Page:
INVESTING IN SCHOOL KITCHENS CAN MAKE A BIG DIFFERENCE


  Read Pew's statement on SFMA Two recent examples illustrate the strong arguments for targeted investments in new kitchen equipment.

MISSISSIPPI
Already a national leader in school nutrition standards, in 2009 Mississippi schools engaged in a statewide obesity prevention campaign and received $1.7 million in federal funds to purchase kitchen equipment. Under the leadership of then-Governor Haley Barbour and the Governor’s  Task Force on Childhood Obesity, the Healthy Kids, Healthy Mississippi initiative identified a wide range of policy options to help state leaders improve child health and to reduce obesity in Mississippi, ranking school kitchen equipment upgrades among the top three priorities for action.

Replacing deep-fat fryers with combination oven steamers has enabled schools to serve baked chicken tenders and whole-grain rolls as an alternative to fried chicken and other higher-fat foods. Such changes have resulted in a significant reduction in the calories and saturated fat in school meals, and the healthier baked products received an overwhelmingly positive response from students and staff. These changes may be paying off. Recent data suggests that rates of childhood obesity in Mississippi have started to decline.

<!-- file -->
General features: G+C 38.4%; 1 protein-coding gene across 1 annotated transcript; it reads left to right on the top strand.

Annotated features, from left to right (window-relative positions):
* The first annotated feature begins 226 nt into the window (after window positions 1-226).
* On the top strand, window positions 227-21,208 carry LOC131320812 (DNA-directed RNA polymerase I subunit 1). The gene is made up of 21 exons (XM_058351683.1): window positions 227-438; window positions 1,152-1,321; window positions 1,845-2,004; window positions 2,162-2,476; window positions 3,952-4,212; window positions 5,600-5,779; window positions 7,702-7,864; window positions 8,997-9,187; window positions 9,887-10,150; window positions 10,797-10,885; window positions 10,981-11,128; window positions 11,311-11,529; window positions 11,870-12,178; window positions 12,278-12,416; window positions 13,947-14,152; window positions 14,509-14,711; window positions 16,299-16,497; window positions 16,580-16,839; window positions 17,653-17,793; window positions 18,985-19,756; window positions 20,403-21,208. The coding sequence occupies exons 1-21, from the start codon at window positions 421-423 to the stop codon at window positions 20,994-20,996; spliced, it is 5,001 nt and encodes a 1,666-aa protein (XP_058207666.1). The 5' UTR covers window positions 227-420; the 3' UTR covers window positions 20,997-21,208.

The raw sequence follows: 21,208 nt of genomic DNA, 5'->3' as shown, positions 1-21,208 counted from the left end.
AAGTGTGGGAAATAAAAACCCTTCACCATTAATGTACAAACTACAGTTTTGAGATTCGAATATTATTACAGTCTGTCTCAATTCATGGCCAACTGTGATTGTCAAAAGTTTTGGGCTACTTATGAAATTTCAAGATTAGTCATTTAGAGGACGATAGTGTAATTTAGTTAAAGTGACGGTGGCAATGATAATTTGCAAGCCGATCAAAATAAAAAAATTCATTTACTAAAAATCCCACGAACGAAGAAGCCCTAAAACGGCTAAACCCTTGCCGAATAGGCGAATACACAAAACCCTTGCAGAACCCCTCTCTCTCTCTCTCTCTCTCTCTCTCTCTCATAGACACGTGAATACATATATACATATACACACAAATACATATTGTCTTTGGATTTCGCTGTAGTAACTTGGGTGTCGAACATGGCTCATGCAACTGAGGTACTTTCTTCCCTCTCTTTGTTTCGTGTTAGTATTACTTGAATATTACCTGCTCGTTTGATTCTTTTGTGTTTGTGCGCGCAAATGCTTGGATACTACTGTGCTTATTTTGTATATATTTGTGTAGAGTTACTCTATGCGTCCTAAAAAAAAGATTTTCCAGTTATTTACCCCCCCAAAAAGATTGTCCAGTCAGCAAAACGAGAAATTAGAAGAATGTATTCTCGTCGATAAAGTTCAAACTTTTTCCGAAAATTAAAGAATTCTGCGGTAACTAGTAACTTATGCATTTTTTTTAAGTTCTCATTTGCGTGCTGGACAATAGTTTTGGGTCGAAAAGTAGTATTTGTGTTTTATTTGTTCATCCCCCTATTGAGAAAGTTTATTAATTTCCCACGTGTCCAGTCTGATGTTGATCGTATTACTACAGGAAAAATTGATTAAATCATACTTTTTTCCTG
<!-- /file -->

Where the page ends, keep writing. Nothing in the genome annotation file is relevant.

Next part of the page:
MADISON, WI
The Whole Kids Foundation, a charitable arm of grocery store chain Whole Foods Market, recently donated 15 salad bars to Madison, WI-area elementary schools, a small investment that school administrators highly value. Steve Youngbauer, director of food services for the Madison Metropolitan School District, said, “Offering a salad bar option for students may be the most impactful change that school districts can make within a child nutrition program.” The schools appreciate the healthier choices, but adding salad bars is not without cost to the district.

According to news reports, most Madison schools lack adequate kitchen infrastructure to fully support the fresh-prep salad bars. They may not have the appropriate refrigeration for fresh vegetables or regulation sinks to wash tongs and trays. Targeted, competitive federal grant funding is still needed to fully modernize kitchens and cafeterias to help school districts meet USDA’s updated nutritional standards for school meals and to ultimately help schools and parents improve kids’ health.


The Pew Charitable Trusts is driven by the power of knowledge to solve today’s most challenging problems. Pew applies a rigorous, analytical approach to improve public policy, inform the public and stimulate civic life. Learn more at www.pewhealth.org.

 

Date added:
Jul 18, 2013

Related Resources